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The Cedar and the Oak


Bob Hyman

Sometimes just observing nature can teach us valuable lessons about life.

The cold rain had turned to sleet. Our unseasonably warm spell had finally given way to Winter's fury. As I hurried back to the warmth and safety of home, the ice was already starting to form on the branches and electric wires above. Not long after I arrived, the power flickered and finally went off all together. With flashlight in hand, I made a final survey around the yard to see how things were holding up outside. The massive oak glistened proudly with its icy coat, but the poor cedar was slumped pitifully with its branches on the ground. Realizing there was nothing I could do to help, I went back inside to the warmth of the candles.

An eerie silence hung heavily over the house, like death in waiting. The only sound was the ice pelting the windows. It is funny how you never think about the multitude of normal household sounds until they are missing. Alone in the darkness, with the cold dampness creeping in all around me, I decided to turn in early. I crawled deep under the covers and waited for my body to warm the blankets around me. As the trees outside creaked and groaned in their suffering, I drifted off into a silent but uncomfortable sleep.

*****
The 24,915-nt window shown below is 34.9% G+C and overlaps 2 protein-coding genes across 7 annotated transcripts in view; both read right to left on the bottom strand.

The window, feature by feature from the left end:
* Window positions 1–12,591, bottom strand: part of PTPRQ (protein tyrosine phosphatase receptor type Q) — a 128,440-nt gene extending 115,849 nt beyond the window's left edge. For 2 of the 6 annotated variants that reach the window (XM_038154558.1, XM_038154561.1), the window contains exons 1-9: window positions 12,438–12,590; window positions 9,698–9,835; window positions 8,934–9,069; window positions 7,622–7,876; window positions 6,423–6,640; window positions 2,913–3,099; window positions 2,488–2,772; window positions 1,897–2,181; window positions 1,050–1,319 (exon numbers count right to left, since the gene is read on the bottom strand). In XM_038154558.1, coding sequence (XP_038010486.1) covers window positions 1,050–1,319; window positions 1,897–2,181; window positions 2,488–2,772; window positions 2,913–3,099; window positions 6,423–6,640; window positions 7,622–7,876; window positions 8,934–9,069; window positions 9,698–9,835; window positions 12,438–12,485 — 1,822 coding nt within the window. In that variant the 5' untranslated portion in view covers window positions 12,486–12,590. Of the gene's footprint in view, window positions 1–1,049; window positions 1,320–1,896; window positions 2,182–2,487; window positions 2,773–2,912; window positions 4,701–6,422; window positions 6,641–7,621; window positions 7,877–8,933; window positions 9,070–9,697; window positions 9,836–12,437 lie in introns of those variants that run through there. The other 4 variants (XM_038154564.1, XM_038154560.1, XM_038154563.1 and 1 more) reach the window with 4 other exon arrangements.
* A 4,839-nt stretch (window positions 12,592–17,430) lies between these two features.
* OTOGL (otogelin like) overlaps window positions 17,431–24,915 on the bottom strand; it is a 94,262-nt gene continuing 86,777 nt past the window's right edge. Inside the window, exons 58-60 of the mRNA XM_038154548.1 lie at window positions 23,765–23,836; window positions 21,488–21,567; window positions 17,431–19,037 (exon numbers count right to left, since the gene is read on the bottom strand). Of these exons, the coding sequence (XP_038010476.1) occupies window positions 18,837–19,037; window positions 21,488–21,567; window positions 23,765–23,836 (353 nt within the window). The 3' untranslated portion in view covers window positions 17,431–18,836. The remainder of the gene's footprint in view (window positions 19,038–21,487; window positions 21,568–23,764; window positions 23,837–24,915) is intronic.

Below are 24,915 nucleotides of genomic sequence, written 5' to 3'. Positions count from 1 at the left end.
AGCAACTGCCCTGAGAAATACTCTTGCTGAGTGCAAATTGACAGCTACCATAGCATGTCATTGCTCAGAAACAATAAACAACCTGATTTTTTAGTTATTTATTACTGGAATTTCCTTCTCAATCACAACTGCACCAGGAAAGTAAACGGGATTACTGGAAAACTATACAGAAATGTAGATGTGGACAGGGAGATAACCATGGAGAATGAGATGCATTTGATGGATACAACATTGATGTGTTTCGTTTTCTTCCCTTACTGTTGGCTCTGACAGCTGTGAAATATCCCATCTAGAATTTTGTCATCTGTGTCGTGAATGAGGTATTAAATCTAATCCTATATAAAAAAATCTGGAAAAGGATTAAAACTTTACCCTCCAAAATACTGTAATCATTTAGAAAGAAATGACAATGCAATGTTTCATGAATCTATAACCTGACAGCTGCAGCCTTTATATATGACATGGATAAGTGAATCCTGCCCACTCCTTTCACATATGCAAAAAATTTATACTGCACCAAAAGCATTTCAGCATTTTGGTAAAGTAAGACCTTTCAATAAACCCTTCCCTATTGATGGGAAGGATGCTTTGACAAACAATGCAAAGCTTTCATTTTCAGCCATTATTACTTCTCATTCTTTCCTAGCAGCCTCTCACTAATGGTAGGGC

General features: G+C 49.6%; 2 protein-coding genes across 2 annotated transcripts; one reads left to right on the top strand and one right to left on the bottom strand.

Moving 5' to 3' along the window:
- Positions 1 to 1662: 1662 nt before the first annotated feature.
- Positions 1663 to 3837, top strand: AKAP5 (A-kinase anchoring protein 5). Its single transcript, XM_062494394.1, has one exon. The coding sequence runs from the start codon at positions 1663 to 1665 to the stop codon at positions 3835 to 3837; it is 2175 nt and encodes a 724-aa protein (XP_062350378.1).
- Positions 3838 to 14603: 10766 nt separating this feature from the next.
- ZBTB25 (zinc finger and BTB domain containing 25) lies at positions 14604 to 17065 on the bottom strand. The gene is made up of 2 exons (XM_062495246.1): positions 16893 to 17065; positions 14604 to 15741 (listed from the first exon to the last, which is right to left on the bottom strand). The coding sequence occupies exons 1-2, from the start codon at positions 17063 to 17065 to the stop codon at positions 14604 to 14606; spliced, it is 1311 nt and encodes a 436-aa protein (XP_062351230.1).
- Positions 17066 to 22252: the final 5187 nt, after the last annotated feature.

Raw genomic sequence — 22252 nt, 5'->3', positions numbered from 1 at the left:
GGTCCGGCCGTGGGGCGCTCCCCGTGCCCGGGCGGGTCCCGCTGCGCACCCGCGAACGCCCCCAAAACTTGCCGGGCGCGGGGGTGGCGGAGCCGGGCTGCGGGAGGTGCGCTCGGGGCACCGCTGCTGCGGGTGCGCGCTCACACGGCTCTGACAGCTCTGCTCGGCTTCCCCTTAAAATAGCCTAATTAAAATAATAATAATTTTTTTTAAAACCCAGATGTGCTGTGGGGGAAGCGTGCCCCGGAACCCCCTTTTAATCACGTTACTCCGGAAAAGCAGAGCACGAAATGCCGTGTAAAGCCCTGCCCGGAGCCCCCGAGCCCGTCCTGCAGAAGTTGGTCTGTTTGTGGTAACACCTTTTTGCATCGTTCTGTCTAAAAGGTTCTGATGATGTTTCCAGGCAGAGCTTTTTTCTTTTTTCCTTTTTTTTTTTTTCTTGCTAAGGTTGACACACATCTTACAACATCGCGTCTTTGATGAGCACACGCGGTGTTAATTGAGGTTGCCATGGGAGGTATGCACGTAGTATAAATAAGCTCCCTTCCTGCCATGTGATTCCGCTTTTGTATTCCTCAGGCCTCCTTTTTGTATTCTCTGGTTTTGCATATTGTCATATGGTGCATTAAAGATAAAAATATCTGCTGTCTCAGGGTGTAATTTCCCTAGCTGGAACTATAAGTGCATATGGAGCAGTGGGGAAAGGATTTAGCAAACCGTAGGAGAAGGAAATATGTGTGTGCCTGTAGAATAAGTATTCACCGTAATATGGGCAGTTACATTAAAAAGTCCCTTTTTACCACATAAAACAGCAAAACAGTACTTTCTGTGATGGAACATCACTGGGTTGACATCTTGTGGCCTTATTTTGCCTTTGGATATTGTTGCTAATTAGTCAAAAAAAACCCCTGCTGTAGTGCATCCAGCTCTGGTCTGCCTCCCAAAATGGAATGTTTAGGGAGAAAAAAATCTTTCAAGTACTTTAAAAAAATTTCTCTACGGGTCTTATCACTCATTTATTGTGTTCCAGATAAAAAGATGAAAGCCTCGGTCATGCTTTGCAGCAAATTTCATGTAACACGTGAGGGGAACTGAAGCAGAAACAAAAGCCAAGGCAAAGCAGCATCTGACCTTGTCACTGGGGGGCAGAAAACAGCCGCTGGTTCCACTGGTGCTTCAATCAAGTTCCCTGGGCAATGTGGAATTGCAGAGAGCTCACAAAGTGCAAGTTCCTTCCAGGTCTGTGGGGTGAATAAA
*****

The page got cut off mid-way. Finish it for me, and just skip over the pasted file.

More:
Sometime in the early morning the power came back on. I was awakened by the drone of the refrigerator coming back to life, and of the heater working overtime to bring things back to normal. I got up, went through the motions of setting the clocks and turning off lights, and then looked outside.

The poor cedar was still slumped over, even worse-looking than the night before. But under the ice, it was still in one piece; all it needed was for the sun to help it shed its heavy load. The oak was another story altogether. Sometime in the night, it had lost its fight. Now, only its massive trunk remained standing defiantly against the sky; the shattered ice-covered branches littered the yard at its feet.

I realized that the ungainly cedar, with its branches drooped lazily on the ground, would survive the ordeal. Somehow, it had known the load was too much to bear alone, and had shared it with the ground around it. The proud oak, unable to bend, had tried to face the challenge on its own.

Isn't that just the way we are sometimes? When faced with seemingly insurmountable hurdles, do we react like the cedar, or like the oak? Will we ask for help, or will we try to go it alone? The decision is ours to make ... and the correct choice should be obvious.

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